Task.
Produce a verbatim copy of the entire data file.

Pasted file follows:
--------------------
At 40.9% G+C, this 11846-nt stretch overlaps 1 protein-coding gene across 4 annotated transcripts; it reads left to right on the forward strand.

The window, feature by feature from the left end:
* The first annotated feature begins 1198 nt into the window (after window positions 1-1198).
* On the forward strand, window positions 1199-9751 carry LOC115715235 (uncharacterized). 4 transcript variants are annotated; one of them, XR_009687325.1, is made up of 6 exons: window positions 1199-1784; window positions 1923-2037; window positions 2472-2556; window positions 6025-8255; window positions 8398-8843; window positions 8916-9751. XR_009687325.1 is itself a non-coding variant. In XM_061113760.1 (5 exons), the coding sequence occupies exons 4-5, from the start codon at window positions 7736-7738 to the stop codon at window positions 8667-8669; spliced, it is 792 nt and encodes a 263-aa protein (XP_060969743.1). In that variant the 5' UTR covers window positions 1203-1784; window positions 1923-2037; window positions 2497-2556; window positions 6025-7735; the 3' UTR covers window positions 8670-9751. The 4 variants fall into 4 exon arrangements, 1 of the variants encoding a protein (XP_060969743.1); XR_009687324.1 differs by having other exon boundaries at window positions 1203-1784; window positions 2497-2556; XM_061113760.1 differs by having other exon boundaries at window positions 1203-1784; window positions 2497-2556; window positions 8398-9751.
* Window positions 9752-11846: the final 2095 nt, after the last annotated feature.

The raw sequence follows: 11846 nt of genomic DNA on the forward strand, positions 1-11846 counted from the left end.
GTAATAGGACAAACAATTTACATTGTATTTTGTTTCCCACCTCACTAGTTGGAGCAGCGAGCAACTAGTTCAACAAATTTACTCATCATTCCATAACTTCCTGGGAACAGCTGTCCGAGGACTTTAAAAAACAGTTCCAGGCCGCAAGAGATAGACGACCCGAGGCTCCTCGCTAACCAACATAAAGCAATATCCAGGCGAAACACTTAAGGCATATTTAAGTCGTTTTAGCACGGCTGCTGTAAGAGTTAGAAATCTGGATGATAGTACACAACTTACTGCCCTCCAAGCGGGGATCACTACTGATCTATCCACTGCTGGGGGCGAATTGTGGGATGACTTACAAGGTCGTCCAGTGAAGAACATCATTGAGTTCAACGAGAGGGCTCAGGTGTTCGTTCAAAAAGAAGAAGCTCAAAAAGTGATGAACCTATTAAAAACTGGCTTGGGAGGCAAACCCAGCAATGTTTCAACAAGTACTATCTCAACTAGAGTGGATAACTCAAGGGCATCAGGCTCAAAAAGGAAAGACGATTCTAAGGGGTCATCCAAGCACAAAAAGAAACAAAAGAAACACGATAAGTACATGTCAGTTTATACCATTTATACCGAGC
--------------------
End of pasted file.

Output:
At 40.9% G+C, this 11846-nt stretch overlaps 1 protein-coding gene across 4 annotated transcripts; it reads left to right on the forward strand.

The window, feature by feature from the left end:
* The first annotated feature begins 1198 nt into the window (after window positions 1-1198).
* On the forward strand, window positions 1199-9751 carry LOC115715235 (uncharacterized). 4 transcript variants are annotated; one of them, XR_009687325.1, is made up of 6 exons: window positions 1199-1784; window positions 1923-2037; window positions 2472-2556; window positions 6025-8255; window positions 8398-8843; window positions 8916-9751. XR_009687325.1 is itself a non-coding variant. In XM_061113760.1 (5 exons), the coding sequence occupies exons 4-5, from the start codon at window positions 7736-7738 to the stop codon at window positions 8667-8669; spliced, it is 792 nt and encodes a 263-aa protein (XP_060969743.1). In that variant the 5' UTR covers window positions 1203-1784; window positions 1923-2037; window positions 2497-2556; window positions 6025-7735; the 3' UTR covers window positions 8670-9751. The 4 variants fall into 4 exon arrangements, 1 of the variants encoding a protein (XP_060969743.1); XR_009687324.1 differs by having other exon boundaries at window positions 1203-1784; window positions 2497-2556; XM_061113760.1 differs by having other exon boundaries at window positions 1203-1784; window positions 2497-2556; window positions 8398-9751.
* Window positions 9752-11846: the final 2095 nt, after the last annotated feature.

The raw sequence follows: 11846 nt of genomic DNA on the forward strand, positions 1-11846 counted from the left end.
GTAATAGGACAAACAATTTACATTGTATTTTGTTTCCCACCTCACTAGTTGGAGCAGCGAGCAACTAGTTCAACAAATTTACTCATCATTCCATAACTTCCTGGGAACAGCTGTCCGAGGACTTTAAAAAACAGTTCCAGGCCGCAAGAGATAGACGACCCGAGGCTCCTCGCTAACCAACATAAAGCAATATCCAGGCGAAACACTTAAGGCATATTTAAGTCGTTTTAGCACGGCTGCTGTAAGAGTTAGAAATCTGGATGATAGTACACAACTTACTGCCCTCCAAGCGGGGATCACTACTGATCTATCCACTGCTGGGGGCGAATTGTGGGATGACTTACAAGGTCGTCCAGTGAAGAACATCATTGAGTTCAACGAGAGGGCTCAGGTGTTCGTTCAAAAAGAAGAAGCTCAAAAAGTGATGAACCTATTAAAAACTGGCTTGGGAGGCAAACCCAGCAATGTTTCAACAAGTACTATCTCAACTAGAGTGGATAACTCAAGGGCATCAGGCTCAAAAAGGAAAGACGATTCTAAGGGGTCATCCAAGCACAAAAAGAAACAAAAGAAACACGATAAGTACATGTCAGTTTATACCATTTATACCGAGC